Maharashtra is now tiger's own country

Published: 08 December, 2013 04:15 IST | Moeena Halim |

Wildlife enthusiasts can rejoice � the state is now home to a fifth tiger reserve, Nagzira. The sanctuary's formation comes on the heels of the news that the Tadoba-Andhari Tiger Reserve in the state now has 100 big cats. Conservationists say such news will help attract more tourists

Jai and Veeru, sons of the tigress matriarch Mai, were born among the bamboo-lined forests of Nagzira about three years ago. Ever since, the magnificent beasts have been the star attraction at the wildlife sanctuary. In October, however, Jai decided to leave the abundant lakes of Nagzira, wandering off about 120-130 km to reach Paoni range of Umred-Karhandla Wildlife Sanctuary. The handsome young tiger had left in pursuit of a tigress.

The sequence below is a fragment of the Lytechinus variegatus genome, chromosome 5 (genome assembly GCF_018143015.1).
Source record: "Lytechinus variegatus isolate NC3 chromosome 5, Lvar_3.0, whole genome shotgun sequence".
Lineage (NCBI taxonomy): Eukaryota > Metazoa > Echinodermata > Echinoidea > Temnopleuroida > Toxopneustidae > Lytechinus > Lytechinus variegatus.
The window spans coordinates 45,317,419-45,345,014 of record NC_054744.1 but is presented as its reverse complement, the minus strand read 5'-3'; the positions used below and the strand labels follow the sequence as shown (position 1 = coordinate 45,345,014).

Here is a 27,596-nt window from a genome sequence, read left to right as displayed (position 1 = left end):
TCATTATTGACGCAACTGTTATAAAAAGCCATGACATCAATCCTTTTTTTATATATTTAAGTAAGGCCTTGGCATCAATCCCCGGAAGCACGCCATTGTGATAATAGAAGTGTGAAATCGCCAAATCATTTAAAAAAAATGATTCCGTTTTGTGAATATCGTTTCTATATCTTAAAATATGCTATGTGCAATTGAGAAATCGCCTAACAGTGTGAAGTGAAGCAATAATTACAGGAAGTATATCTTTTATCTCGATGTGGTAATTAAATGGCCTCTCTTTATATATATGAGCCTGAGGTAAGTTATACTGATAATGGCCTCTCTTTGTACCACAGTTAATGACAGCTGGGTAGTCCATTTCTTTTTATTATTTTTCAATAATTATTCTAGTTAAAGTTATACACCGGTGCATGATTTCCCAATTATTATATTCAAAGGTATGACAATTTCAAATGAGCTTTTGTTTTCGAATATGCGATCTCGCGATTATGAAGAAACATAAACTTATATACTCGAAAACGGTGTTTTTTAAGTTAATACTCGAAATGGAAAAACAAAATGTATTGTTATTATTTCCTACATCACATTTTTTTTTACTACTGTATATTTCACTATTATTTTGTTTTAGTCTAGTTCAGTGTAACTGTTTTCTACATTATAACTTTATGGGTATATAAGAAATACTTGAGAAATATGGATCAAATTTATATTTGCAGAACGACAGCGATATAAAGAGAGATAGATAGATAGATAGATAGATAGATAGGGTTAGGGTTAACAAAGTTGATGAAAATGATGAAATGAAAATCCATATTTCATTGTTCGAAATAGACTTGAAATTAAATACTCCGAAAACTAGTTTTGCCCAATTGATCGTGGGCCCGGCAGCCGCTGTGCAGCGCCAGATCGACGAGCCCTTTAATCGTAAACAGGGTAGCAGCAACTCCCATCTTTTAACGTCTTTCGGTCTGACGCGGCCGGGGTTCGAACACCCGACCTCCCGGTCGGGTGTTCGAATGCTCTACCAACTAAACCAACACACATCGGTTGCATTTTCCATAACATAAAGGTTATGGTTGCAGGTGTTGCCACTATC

“Nagzira has a larger male population. Mai is probably one of the only tigresses in the sanctuary,” explains Chandrapur-based naturalist Shalik Jogwe. With a scarce female population, migration could be a constant worry. And although no harm has been reported, a tiger wandering out of the jungle is a perilous prospect.

A tiger at the Nagzira sanctuary. The formation of the Nagzira Tiger Reserve will create a corridor allowing the tigers of Tadoba and Nagzira to mingle without risking the lives of the tribals inhabiting the jungle’s periphery. Pic/Shalik Jogwe

Reserve to the rescue
The formation of the Nagzira Tiger Reserve, which brings together four compartments: the Nagzira Wildlife Sanctuary, New-Nagzira sanctuary, Navegaon National Park and Koka sanctuary, will create a corridor allowing the tigers of Tadoba and Nagzira to mingle without risk or disturbance to the life of the tribals inhabiting the jungle’s periphery. “The 660 sq km dedicated to the tiger reserve will also allow a better genetic pool and a diverse tiger population,” explains Praveen Pardeshi, principal secretary, Revenue and Forests Department (Forests), who has been demanding the formation of the reserve for the past two years.